How do good habits form?

On average, it takes about 3 months for a positive habit formation to take root and become an automatic part of your routine, Frontiers in Psychology reports. The more you perform these actions on a deliberate, consistent basis in that three-month period, the stronger your impulse will be to subconsciously continue this practice over the long term.

Just like the muscle memory that builds when you do a recurrent physical exercise, the brain also associates frequency with permanence. If you want a productive habit to stick, repetition is crucial.

The other part of habit formation is being able to identify current habits that do not serve your goals so that you can change them. Habits can become ingrained, but they are not fixed, immovable entities.

In order to successfully eliminate a negative habit, you must replace it with a different, more constructive behavior. Below are a few simple ways to achieve this.

Notice what influences the habit you want to change.

All behaviors are initiated by a cue or stimuli. When you feel the urge to act on a habit, pay attention to the why behind this urge.

For example, if you want to break the habit of scrolling on social media, ask yourself what drives the impulse to open those apps in the first place.

Are you looking for a sense of connection? Do you need an escape or distraction from stressful obligations?

Once you know the root cause of a habit, you’ll be self-aware enough to take another action the next time you feel the urge.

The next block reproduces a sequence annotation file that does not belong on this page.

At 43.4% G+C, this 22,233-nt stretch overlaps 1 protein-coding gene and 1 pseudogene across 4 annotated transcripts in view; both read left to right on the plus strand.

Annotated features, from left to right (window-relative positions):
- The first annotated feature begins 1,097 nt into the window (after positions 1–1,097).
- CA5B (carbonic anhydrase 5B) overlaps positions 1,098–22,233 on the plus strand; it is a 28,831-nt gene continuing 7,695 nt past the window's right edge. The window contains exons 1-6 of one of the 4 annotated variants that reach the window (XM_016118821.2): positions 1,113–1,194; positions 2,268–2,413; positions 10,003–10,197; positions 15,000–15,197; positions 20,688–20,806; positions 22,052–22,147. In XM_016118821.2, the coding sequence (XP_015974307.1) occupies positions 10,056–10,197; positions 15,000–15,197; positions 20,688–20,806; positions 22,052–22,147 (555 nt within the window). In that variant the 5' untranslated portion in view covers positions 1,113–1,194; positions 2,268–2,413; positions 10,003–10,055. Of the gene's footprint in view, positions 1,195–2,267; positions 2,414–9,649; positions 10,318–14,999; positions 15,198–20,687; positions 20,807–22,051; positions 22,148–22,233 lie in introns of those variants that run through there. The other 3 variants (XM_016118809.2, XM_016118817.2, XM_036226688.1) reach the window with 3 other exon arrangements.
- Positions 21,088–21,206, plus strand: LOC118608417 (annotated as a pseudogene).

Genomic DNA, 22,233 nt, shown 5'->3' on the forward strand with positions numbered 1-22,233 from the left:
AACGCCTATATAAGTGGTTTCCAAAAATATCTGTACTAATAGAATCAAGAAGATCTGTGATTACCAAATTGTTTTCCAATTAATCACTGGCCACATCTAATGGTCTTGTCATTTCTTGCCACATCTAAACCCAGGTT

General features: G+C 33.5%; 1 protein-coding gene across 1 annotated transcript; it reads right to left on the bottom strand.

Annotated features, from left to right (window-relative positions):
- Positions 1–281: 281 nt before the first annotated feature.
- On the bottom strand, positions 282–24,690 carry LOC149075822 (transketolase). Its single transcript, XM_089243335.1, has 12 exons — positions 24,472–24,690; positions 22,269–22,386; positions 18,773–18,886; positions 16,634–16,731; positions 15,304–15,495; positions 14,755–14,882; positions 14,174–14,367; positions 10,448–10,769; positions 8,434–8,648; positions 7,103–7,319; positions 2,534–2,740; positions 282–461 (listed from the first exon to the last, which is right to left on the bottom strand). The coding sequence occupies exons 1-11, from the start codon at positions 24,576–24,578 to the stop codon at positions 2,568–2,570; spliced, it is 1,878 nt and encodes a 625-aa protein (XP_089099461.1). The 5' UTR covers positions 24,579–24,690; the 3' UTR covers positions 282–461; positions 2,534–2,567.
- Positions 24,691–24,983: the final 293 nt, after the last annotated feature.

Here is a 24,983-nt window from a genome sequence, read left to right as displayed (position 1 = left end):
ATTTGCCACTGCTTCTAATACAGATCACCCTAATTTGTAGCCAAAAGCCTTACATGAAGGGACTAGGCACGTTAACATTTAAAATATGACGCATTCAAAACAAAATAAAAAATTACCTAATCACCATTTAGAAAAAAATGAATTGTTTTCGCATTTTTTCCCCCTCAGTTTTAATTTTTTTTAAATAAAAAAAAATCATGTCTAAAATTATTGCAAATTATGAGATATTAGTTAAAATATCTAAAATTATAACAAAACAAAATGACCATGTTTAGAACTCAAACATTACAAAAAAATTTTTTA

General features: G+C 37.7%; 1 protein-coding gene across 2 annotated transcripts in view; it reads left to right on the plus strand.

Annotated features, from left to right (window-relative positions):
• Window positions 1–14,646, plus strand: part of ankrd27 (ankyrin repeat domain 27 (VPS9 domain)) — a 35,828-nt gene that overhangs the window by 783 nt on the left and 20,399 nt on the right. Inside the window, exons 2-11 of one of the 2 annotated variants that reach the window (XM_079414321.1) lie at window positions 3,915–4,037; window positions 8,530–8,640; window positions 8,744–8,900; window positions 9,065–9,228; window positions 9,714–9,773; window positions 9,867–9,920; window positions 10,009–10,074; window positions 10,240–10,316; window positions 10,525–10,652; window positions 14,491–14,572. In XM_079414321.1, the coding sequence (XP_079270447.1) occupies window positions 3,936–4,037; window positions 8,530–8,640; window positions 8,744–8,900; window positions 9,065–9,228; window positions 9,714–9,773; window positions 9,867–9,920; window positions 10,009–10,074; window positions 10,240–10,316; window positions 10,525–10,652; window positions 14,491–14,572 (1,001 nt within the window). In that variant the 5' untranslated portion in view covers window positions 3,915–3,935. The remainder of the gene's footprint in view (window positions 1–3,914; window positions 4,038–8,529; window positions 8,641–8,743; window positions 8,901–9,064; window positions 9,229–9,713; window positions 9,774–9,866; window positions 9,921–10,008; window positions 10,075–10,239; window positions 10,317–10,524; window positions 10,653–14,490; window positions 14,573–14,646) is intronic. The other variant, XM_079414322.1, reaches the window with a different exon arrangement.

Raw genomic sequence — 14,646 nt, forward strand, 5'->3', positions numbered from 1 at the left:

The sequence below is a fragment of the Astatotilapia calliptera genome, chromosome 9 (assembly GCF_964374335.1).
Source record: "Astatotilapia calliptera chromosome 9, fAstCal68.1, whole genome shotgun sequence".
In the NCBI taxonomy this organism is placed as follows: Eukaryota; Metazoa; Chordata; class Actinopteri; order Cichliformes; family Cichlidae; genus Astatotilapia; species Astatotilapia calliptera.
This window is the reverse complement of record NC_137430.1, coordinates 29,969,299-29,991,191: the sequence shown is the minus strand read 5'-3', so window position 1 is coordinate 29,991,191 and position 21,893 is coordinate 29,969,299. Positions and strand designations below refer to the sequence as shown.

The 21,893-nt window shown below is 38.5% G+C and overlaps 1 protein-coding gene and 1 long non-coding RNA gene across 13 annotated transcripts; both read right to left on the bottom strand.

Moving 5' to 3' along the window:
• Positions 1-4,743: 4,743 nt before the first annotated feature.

Identify patterns in your routine built around this habit.

Routines are the outcome of habitual behaviors. Look for recurring patterns in your routine that were created by the habit you want to change.

Let’s assume your objective is to stop turning on the TV while you work. Is there a sequence in your current routine that leads to this behavior? Do you watch an episode of a certain show on your lunch break, then forget to power down the TV before returning to your job? Rewire this pattern by turning off the show after just one episode or initiating another lunch break activity.

Link the habit change to a reward that will motivate you.

Whether they’re positive or negative in nature, all habits satisfy a craving.

For example, the habit of snoozing your alarm satisfies the craving to sneak in a few more minutes of rest before tackling a busy schedule. When that craving is met, the brain’s reward center activates, releasing the pleasure chemical dopamine, Frontiers in Psychiatry explains.

That neurological process connects the habit to the reward, telling you to repeat it. So to change a habit, associate the new behavior with its own rewarding outcome: if I wake up when my alarm goes off, I will finish my tasks faster and earlier in the day.

Make good work habits part of your routine

No matter how many items are on your to-do list, productive habits can streamline your workflow and help you accomplish them more effectively.

This will supercharge your performance and enable you to build a routine that supports your goals, increases your motivation, bolsters your progress, and furthers your success.

It’s a simple strategy—like all the small hacks we analyze in The Productivity Box each month—yet it can make all the difference.